Evidence in court proceedings

In any court case, the parties must produce evidence in support of their case – whether that is the claimaint/prosecution or the defence. Without supporting evidence, the claim/prosecution or defence is highly likely to fail.

Whilst witness evidence is critical in court proceedings, not all evidence produced is in fact admissible. There are clear legal rules as to what evidence is admissible in court. The first rule of evidence is that it must be relevant to be admissible. For the evidence to be relevant, the facts which are subject to being proved or disproved must amount to:

  • Facts in issue, ie. those which need to be proved by one party.
  • Relevant facts, ie. those which tend to prove the facts in issue.
  • Collateral facts which may, for example, affect the credibility and/or competence of a witness.

Types of evidence

There are different types of evidence:

  • Oral testimony: the oral statement of a witness made on oath in open court and put forward as evidence of its truth.
  • Witness statements and expert reports: written statements made by witnesses including expert reports, which are produced in the proceedings as evidence.
  • Real (tangible) evidence: this is usually a material object of some kind, which is produced for inspection, either to prove that it exists, or so that the court can make an inference as to its condition or value, for example, ripped clothing, a knife or burnt documents.
  • Hearsay evidence: hearsay evidence is a statement not made in oral evidence in the proceedings that is evidence of the matter stated.
  • Documentary evidence: documents including digital records of communications, and so on, produced as evidence to the court.

Oral evidence

The parties to the proceedings will usually give oral evidence in open court, as will any witnesses who are called to provide oral evidence. Oral evidence is evidence put forward as the truth of its contents.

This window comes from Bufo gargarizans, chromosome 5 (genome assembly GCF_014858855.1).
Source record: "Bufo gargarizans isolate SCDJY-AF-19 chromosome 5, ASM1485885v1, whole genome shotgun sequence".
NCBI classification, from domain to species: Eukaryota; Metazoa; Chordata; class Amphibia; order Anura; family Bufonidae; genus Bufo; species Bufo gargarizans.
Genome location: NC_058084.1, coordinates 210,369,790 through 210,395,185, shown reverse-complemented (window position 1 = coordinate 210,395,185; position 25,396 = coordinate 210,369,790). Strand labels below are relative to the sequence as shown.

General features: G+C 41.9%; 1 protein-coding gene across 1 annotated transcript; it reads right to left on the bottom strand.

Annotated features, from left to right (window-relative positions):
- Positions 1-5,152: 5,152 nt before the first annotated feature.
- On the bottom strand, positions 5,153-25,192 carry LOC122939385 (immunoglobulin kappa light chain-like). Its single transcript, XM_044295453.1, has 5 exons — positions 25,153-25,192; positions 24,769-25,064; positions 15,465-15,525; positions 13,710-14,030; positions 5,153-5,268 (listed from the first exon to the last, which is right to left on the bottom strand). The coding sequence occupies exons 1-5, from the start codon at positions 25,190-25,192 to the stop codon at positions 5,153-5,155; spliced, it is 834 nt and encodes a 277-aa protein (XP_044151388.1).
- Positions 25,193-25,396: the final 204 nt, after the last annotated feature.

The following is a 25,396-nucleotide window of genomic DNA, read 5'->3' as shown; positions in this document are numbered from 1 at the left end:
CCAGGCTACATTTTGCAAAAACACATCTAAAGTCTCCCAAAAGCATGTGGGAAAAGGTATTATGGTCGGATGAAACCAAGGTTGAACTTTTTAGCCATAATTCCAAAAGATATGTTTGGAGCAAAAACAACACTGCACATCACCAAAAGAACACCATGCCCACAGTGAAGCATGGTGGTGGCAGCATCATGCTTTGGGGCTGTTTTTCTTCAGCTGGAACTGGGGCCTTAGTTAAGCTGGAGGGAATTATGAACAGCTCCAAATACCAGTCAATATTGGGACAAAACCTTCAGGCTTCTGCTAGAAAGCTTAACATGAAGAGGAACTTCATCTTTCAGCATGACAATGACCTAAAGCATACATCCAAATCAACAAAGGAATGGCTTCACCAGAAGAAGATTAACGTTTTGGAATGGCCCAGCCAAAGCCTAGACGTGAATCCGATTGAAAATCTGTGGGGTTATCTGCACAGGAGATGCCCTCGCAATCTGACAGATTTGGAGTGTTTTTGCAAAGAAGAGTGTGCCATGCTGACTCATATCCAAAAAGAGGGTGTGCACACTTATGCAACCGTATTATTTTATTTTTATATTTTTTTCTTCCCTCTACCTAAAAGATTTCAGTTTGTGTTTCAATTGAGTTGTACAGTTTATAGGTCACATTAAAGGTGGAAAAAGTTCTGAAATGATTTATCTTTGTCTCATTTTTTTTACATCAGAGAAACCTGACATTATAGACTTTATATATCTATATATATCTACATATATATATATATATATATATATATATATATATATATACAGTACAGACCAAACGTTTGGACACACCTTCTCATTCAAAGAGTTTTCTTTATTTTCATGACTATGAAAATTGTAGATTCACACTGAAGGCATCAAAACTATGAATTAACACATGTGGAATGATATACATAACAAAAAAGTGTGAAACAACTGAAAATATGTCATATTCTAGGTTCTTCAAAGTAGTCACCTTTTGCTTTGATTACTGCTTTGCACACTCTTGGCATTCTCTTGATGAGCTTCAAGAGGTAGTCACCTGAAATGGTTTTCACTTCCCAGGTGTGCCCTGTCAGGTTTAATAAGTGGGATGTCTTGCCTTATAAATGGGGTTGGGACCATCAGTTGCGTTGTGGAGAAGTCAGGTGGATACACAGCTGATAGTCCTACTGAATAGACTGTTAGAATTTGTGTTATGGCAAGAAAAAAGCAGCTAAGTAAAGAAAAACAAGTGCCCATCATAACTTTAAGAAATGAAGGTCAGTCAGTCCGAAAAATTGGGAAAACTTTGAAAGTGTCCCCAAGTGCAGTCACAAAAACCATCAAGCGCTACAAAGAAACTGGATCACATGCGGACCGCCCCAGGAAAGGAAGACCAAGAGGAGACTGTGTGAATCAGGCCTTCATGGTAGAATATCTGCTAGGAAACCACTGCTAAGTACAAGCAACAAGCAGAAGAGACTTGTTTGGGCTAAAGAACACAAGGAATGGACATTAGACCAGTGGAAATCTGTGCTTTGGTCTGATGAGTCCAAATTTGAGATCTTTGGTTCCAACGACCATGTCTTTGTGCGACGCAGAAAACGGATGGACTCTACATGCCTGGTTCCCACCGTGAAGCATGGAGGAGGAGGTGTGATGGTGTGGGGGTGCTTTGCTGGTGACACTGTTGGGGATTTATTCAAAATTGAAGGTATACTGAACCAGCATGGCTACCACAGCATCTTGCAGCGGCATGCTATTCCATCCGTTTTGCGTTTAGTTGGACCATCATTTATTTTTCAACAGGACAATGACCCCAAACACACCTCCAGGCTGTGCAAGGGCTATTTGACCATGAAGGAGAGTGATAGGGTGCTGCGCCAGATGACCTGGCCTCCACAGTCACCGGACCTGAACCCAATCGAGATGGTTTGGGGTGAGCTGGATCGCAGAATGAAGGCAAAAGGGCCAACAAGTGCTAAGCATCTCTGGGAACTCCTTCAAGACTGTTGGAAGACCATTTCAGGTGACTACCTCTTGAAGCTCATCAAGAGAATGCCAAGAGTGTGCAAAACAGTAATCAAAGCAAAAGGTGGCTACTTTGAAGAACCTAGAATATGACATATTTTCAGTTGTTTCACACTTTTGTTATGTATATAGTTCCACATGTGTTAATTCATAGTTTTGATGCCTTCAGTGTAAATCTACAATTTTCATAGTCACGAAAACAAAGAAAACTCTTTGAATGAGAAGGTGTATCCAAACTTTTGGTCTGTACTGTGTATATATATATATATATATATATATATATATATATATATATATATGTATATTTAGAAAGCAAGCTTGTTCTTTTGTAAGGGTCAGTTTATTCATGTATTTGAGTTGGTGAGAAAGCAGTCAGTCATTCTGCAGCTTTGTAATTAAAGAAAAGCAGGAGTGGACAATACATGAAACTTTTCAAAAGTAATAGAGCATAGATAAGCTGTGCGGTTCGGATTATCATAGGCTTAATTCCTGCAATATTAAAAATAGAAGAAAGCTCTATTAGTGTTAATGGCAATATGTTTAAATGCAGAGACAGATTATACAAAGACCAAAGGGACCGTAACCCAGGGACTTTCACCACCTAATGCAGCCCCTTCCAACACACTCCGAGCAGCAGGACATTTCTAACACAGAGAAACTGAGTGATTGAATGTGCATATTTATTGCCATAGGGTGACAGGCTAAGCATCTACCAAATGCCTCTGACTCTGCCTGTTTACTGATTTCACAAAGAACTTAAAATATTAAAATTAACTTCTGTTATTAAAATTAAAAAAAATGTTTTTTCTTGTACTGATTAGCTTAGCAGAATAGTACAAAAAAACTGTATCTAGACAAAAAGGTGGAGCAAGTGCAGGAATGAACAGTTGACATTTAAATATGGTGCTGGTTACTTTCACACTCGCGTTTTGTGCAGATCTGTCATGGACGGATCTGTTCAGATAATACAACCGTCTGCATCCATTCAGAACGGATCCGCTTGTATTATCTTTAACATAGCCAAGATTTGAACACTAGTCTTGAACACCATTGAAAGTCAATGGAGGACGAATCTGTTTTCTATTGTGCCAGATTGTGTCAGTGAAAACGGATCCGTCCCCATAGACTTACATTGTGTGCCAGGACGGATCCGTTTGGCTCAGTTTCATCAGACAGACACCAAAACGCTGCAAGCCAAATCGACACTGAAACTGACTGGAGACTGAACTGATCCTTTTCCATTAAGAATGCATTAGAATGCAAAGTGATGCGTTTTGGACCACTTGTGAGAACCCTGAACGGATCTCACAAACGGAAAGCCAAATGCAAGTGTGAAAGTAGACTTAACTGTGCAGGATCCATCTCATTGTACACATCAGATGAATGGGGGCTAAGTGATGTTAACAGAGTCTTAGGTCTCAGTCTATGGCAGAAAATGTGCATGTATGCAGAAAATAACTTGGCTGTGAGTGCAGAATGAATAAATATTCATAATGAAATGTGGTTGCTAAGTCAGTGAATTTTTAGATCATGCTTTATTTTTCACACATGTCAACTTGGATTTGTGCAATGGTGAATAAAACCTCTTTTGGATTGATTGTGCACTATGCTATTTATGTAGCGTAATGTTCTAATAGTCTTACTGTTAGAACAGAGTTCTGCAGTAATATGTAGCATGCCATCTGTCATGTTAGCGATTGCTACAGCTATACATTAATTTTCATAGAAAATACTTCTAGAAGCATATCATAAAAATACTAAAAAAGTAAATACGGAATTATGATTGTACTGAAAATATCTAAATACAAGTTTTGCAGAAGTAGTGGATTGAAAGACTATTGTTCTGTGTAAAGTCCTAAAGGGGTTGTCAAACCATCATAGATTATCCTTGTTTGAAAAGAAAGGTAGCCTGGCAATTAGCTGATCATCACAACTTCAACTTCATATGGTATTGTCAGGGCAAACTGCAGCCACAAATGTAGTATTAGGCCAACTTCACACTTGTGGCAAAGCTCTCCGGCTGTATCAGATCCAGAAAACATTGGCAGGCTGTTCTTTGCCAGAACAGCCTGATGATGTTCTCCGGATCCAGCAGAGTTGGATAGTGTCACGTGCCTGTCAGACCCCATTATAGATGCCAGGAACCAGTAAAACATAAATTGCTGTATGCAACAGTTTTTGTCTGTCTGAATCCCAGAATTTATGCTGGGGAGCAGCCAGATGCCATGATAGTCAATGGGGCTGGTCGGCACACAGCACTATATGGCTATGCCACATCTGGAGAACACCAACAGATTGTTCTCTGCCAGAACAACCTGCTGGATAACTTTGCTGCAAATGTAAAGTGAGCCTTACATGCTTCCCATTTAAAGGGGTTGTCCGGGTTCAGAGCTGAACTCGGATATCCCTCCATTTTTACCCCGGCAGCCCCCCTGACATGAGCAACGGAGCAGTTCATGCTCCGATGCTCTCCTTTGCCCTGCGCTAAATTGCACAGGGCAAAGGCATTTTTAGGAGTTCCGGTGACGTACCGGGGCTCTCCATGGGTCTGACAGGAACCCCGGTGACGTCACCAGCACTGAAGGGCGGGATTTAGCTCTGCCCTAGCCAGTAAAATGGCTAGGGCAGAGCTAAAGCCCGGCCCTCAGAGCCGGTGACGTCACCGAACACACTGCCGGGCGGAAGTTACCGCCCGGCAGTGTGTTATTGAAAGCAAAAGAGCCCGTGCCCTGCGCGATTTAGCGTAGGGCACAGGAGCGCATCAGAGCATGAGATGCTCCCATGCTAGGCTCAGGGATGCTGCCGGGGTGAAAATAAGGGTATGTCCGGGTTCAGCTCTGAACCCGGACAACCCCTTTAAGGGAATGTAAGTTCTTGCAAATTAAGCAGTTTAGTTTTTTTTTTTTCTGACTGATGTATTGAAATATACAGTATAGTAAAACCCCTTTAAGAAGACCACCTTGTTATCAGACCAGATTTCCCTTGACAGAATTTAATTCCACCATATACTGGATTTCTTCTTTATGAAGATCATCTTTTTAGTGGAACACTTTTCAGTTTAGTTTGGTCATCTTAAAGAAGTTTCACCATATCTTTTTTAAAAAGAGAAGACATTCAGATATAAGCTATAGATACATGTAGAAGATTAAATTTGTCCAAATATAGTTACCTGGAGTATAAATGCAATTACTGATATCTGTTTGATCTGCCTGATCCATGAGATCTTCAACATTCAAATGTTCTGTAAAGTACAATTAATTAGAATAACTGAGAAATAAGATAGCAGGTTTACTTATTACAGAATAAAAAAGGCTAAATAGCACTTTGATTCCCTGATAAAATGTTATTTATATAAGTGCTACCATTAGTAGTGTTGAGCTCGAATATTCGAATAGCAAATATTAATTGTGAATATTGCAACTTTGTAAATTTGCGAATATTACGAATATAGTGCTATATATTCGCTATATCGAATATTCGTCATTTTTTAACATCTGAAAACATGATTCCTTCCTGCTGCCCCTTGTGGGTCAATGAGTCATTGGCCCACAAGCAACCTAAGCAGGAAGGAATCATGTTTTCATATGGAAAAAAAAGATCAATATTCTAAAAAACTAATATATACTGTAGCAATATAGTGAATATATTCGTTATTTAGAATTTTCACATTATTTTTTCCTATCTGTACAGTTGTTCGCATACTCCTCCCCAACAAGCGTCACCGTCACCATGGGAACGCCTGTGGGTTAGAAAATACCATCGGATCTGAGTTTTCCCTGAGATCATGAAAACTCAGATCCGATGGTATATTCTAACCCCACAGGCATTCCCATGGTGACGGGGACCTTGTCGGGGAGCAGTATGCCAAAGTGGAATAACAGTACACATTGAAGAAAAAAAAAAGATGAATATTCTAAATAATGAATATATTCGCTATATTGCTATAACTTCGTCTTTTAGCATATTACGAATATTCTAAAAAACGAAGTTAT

Witness statements

A witness statement is a true, accurate summary of a lay witness’s evidence as to the facts. An expert witness report or statement is the written evidence of an expert, such as a doctor or engineer. A witness’s evidence sets out what the witness believes to be the relevant evidence in the case and must be based upon their own knowledge of the facts, and not conjecture. Witness statements must make clear what is based on the witness’s own knowledge, and those matters which are their belief. Opinion evidence is not, generally, admissible – though expert opinion is an exception.

Real evidence

Real evidence is usually tangible, and takes the form of some kind of material object produced before the court. It is normally produced to show that it exists, or so that an inference can be drawn from its physical properties or condition, and so on. An example of real evidence would be faulty goods produced as evidential proof of a fault in the item.

Real evidence includes material objects; the appearance of people or animals; photographs; and so on.

Documentary evidence

Documentary evidence can be wide-ranging and includes any documents or written records that help prove or defend a claim. It is essentially anything that contains writing, including digital records. Documentary evidence ranges from diaries, spreadsheets, work accident log books, employment contracts, and medical notes, to vehicle repair invoices, pay slips, transcripts of phone calls and emails.

Hearsay evidence

Hearsay evidence is where a witness in proceedings seeks to give evidence of a particular fact on the basis of what was said to him or her by a third party. The general rule is that hearsay evidence is admissible in civil proceedings under the Civil Evidence Act 1995, however you (ie. your solicitor) must give notice to the other side of your intention to rely on hearsay evidence.

Hearsay evidence is basically second hand evidence, as such, the court is likely not to give so much weight to hearsay evidence as it would to other evidence. The court will take a number of factors into account when weighing up the strength or otherwise of the hearsay evidence.

About the Author

Nicola Laver LLB

Nicola is a dual qualified journalist and non-practising solicitor. She is a legal journalist, editor and author with more than 20 years' experience writing about the law.

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